It is the first dimension that the participants mention. Emphasized by the medical universities and EDCs, educational dimension is often used to describe the faculty members’ activities and programs. Educational development stresses courses and curricula and helps to improve faculty members’ skills to design better educational programs to empower students and prepare the materials and facilities needed for learning by members of the board. It includes activities that ease students’ learning, provide educational materials and redefine the curriculum (13, 16, 17).

In universities of medical sciences, most faculty members do not have a specific educational experience and they have not been trained for that purpose during their studies, which is why it seems more important (7).

Researchers suggest teaching activities (4, 8, 11), designing courses (4, 8, 11, 17, 18), student counseling and assessment, educational strategies, educational software production and educational leadership (4, 8, 16, 19-23), in this aspect.

5.2. Research Aspect

Research development is about a set of abilities and skills related to the research mission and the research role of the faculty members (14). Some researchers have separately stated research dimension as one of the aspects of faculty development (3, 4, 7, 14, 15, 24). However, other researchers have placed the research dimension in the professional dimension (17, 19, 25).

5.3. Individual Aspect

Individual development stresses the dimensions of attitude and increases the beliefs and values of the faculty members. Individual development of the faculty members refers to the faculty members’ characteristics and capacities. Development in the individual dimension usually focuses on strategies and experiences which improve the individual and interpersonal effectiveness of faculty members (19, 26).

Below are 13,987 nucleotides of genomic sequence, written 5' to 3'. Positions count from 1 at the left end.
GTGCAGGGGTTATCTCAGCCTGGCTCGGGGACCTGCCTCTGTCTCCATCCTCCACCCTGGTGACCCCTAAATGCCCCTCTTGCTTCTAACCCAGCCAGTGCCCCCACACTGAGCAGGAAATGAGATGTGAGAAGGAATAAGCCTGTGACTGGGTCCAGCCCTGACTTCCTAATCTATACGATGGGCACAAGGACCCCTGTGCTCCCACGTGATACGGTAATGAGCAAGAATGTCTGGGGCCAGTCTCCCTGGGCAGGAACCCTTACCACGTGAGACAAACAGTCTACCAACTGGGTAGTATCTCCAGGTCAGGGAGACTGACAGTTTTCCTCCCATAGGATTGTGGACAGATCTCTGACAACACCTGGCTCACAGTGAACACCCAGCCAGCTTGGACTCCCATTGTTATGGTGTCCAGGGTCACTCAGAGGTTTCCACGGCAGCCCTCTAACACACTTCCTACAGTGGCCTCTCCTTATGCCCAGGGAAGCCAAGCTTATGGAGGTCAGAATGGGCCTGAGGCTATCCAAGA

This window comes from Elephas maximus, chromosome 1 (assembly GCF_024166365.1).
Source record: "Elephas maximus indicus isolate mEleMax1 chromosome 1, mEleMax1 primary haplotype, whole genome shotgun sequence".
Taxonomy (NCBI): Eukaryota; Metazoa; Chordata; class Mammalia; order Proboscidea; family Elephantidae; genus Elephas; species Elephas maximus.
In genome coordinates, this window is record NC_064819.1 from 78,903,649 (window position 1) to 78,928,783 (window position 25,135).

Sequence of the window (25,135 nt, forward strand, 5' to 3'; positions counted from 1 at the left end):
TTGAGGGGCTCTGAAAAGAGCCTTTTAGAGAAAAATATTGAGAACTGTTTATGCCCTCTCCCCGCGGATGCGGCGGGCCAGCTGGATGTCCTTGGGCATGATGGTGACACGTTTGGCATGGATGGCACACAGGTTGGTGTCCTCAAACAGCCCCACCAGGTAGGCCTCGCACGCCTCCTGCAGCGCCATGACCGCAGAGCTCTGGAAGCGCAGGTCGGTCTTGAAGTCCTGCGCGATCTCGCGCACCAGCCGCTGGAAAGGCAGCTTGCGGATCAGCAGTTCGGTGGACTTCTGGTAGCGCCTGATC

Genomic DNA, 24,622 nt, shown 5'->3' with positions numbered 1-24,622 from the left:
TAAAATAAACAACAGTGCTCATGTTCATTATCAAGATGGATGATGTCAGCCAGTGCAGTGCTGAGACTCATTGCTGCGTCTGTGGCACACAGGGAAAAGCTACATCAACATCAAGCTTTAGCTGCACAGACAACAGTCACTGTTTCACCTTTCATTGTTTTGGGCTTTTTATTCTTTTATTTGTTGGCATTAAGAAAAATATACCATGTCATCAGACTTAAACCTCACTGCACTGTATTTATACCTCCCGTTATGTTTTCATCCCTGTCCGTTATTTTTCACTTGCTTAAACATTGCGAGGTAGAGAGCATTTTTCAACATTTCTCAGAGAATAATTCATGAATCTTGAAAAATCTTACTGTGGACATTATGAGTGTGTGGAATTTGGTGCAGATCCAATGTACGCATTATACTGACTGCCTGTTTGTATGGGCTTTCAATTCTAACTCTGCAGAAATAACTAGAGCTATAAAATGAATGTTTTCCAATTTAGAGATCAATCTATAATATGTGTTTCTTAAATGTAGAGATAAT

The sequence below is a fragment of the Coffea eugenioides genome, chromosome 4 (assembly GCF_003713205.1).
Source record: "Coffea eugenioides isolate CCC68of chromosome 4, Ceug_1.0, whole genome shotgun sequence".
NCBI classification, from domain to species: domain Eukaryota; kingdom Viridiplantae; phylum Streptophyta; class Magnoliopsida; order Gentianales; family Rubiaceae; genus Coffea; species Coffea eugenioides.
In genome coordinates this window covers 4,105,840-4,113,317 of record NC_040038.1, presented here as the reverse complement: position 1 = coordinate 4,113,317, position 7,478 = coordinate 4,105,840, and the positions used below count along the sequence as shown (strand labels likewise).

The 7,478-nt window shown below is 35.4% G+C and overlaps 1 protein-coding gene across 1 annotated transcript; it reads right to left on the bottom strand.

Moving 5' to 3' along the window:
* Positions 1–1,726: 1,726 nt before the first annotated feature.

5.4. Specialty Aspect

Special service development is a set of competencies that faculty members should possess in order to provide specialized services to outside stakeholders. Some of the indices in this regard include skills in the provision of specialized services, technology skills, information technology, communication between university and industry, and providing professional and specialized advice to society (18, 19).

5.5. Leadership and Management Aspect

Faculty members need some programs regarding management and leadership skills, especially for members wishing to join corporate offices. Although these skills are essential, they are often less emphasized in faculty development (27).

As the faculty development shapes in line with duties at the university and some of the main duties are in the field of executive and managerial activities, management and leadership should be considered separately. Furthermore, because university management is different from hospital management, both sub-categories should be addressed separately.

5.6. Ethical Aspect

Observing ethics is one of the most important variables in the success of an organization. Currently, the world is returning to rationality and ethics. This approach A mostly affects the majors and professions leading in service provision to humans (28, 29).

In the present study, the majority of scholars believed that ethics should be present in all aspects of faculty development, and it cannot be considered separate from other aspects. We should admit that all aspects of the development of the faculty members interact with one another and cannot be separated (9, 26).

5.7. Conclusions

The results of this study show that medical universities of Iran should consider other aspects of faculty members, including: individual, organizational, and ethical dimensions and specialized services instead of attending only to the educational and research dimensions in the faculty’s upcoming programs. Faculty members need constant promotion and development. Meanwhile, they have their own personal goals and expectations. They also have social needs and relations.

It is suggested that a comprehensive faculty development program be developed at medical universities with the aim to upgrade and update faculty members’ abilities, by supporting the program, considering all aspects of faculty development and the opinions of faculty members. Failing to believe in faculty development programs and failing to identify faculty members’ needs and priorities demotivates faculty members and discourages them from participating in development programs. As a result, such programs will not be successful.